blogs posts over at Why Evolution Is True, on the subject of (appropriately) evolution, with a list of its components, and following with a list of what would falsify the theory. The former is concise and clear, and the latter is the sort of thing you would never see from a creationist regarding creationism: intellectual honesty is too risky when your worldview hangs from a thread.
However, it is obvious that he is talking about Evolution by Natural Selection, and since I don’t want to at the moment, I’m taking a hard left and reevaluating his lists in terms of what would apply to evolution more generally, including artificial selection and genetic engineering:
Evolution occurs, that is, there is gene frequency change in populations over generations.
Check. Unless you are really bad at artificial selection (or you have chosen a population without variation regarding the desired trait), you will see a change.
Significant evolution takes time—that is, it usually (though not always) requires hundreds to thousands of generations to occur. It is not instantaneous, and it is the population and species rather than the individual that evolves.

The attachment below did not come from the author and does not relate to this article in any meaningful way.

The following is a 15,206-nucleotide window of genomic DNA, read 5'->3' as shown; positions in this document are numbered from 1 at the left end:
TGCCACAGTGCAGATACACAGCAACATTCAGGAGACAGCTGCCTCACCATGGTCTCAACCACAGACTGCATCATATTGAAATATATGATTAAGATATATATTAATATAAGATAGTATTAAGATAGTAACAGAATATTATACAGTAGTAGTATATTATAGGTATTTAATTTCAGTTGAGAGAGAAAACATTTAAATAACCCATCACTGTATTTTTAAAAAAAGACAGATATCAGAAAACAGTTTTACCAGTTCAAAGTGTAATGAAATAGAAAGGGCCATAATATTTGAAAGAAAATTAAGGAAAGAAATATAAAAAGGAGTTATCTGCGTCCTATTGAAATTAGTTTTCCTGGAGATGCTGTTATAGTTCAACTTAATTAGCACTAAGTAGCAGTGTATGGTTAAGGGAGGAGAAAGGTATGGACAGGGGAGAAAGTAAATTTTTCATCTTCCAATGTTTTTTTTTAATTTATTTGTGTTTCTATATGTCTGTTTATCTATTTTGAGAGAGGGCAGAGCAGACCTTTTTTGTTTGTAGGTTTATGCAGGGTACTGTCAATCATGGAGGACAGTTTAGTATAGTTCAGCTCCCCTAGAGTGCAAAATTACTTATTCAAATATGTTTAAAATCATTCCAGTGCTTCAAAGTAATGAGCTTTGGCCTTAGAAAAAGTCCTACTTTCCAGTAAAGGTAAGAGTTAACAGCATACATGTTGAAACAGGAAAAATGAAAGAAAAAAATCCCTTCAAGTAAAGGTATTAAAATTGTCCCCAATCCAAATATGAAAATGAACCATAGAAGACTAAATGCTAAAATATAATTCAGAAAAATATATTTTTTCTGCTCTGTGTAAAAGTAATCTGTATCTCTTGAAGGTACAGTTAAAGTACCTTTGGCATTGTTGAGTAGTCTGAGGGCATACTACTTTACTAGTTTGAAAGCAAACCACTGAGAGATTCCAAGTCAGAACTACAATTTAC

A lot less time with artificial selection. With control over the surrounding environment, and the ability to send any of the (for instance) cattle with a less desirable trait away from the group you want to change, you can get results with just a few generations.
Lineages of organisms split, or speciate, so that the single lineage that gave rise to life 3.5 billion years ago has undergone numerous splitting events to produce the millions of species alive today (and also the even more millions that went extinct).
Except for laboratory experiments. And possibly on other planets.
The converse of #3: any pair of living species has a common ancestral species some time in the past. That is, if you trace any pair of twigs on the tree of life, you will find a node where the line from the trunk bifurcates to produce them.
The process producing the appearance of design in organisms is blind, purposeless natural selection. (There are, of course, evolutionary forces other than selection, including genetic drift, but they don’t produce the marvelous design that was once seen as the prime evidence for the hand of God.)
Or the Hand of Man! (Cue Mad Scientist Music) Ahem, to the second list: Is anomalous for natural selection anomalous for artificial selection?
Fossils in the wrong place (e.g., mammals in the Devonian). If the fossil record were all out of order like this (a single anomalous fossil might not overturn everything, of course, since it could be in the wrong place for other reasons), we’d have to seriously question the occurrence of evolution.